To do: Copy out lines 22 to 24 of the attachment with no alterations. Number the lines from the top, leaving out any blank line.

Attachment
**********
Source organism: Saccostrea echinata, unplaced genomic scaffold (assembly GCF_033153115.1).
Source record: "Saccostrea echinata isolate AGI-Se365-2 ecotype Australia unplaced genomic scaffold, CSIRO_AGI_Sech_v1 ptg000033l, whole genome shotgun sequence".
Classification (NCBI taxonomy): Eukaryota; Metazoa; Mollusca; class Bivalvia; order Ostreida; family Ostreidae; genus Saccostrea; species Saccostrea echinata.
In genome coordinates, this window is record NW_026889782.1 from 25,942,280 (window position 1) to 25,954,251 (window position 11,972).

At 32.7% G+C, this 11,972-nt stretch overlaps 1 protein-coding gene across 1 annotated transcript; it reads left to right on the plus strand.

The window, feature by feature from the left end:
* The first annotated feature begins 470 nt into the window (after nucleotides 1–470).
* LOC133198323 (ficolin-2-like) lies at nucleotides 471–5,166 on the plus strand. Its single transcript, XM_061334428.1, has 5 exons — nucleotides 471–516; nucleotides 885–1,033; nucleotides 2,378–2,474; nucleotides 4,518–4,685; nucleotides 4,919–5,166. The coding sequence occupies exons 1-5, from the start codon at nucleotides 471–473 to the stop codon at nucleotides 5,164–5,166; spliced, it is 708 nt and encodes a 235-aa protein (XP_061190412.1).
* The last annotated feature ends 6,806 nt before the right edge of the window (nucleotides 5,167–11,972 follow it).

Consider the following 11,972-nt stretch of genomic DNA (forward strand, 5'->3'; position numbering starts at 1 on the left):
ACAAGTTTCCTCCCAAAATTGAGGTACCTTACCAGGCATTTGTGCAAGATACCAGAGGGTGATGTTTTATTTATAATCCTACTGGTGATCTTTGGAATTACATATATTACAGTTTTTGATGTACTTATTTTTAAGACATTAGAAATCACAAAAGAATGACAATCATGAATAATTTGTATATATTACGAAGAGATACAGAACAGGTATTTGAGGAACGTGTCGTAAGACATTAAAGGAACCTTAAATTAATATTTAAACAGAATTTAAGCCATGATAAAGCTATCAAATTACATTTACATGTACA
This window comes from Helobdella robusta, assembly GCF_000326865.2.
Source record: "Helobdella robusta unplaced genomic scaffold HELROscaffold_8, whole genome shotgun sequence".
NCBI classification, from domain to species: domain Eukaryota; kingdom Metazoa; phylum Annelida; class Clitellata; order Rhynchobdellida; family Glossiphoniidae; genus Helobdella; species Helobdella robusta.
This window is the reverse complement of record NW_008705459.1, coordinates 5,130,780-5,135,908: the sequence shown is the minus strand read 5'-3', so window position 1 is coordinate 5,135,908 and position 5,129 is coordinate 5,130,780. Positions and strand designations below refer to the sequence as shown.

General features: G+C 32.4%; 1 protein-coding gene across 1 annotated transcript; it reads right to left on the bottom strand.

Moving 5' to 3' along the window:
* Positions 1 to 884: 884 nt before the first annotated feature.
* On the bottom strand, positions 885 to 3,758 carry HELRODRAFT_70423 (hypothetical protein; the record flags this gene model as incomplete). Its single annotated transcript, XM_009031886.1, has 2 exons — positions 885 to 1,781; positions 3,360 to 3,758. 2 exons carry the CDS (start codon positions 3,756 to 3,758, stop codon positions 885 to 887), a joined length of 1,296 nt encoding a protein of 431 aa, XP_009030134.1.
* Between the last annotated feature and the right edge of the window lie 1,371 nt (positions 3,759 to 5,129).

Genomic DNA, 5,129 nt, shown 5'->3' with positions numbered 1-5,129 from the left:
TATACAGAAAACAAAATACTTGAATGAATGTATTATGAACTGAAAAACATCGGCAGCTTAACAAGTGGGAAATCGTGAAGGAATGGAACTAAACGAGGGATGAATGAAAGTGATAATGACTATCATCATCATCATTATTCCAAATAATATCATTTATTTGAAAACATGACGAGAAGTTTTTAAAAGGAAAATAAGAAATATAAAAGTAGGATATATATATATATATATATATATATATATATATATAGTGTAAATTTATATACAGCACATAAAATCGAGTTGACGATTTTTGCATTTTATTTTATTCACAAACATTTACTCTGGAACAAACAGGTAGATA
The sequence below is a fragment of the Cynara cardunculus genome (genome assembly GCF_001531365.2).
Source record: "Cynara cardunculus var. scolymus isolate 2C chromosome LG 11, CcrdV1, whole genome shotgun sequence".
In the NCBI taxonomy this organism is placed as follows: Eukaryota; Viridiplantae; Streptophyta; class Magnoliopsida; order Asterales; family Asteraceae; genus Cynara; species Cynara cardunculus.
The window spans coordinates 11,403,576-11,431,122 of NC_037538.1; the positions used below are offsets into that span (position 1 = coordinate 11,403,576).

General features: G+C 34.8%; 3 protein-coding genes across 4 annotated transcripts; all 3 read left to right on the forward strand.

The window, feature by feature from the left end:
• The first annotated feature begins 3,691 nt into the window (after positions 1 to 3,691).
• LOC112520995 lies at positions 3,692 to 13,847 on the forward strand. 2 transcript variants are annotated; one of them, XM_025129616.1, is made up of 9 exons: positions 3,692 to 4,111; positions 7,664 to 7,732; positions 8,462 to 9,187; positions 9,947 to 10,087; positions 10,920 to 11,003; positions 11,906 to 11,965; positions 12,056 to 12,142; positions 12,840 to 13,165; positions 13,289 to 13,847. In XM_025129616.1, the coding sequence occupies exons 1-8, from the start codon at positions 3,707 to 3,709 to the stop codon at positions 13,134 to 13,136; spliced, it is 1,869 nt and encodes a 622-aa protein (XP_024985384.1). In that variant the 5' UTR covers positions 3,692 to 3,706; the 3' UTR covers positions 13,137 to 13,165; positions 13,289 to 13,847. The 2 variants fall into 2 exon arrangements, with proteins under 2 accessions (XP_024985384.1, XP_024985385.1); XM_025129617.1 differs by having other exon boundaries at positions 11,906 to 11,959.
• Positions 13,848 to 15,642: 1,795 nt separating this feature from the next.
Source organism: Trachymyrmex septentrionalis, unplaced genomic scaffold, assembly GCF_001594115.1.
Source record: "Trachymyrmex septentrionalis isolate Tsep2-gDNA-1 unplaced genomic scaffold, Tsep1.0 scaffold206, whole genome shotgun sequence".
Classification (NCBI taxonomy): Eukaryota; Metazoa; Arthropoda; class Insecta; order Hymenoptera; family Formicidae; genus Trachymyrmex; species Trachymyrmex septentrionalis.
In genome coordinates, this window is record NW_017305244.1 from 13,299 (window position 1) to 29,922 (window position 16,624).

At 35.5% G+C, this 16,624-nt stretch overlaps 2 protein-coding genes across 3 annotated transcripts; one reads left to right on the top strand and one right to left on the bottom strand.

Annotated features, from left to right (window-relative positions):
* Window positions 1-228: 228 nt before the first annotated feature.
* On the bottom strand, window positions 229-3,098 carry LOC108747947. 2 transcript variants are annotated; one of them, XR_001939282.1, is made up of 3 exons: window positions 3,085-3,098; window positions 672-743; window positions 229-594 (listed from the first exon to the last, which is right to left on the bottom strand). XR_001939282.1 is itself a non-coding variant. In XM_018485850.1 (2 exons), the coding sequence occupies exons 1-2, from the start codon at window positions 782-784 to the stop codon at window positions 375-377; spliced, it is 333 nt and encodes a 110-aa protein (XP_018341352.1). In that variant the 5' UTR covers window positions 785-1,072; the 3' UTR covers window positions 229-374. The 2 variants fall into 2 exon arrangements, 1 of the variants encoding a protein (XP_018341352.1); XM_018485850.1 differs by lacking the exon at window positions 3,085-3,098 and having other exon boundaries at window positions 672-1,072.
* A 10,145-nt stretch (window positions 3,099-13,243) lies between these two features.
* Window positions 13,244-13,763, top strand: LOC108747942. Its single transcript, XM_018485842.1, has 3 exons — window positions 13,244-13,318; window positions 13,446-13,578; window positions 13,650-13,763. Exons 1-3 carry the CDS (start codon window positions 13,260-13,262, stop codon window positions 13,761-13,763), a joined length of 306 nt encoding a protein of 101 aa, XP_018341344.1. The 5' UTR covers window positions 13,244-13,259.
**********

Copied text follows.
TATACAGAAAACAAAATACTTGAATGAATGTATTATGAACTGAAAAACATCGGCAGCTTAACAAGTGGGAAATCGTGAAGGAATGGAACTAAACGAGGGATGAATGAAAGTGATAATGACTATCATCATCATCATTATTCCAAATAATATCATTTATTTGAAAACATGACGAGAAGTTTTTAAAAGGAAAATAAGAAATATAAAAGTAGGATATATATATATATATATATATATATATATATATATAGTGTAAATTTATATACAGCACATAAAATCGAGTTGACGATTTTTGCATTTTATTTTATTCACAAACATTTACTCTGGAACAAACAGGTAGATA
The sequence below is a fragment of the Cynara cardunculus genome (genome assembly GCF_001531365.2).
Source record: "Cynara cardunculus var. scolymus isolate 2C chromosome LG 11, CcrdV1, whole genome shotgun sequence".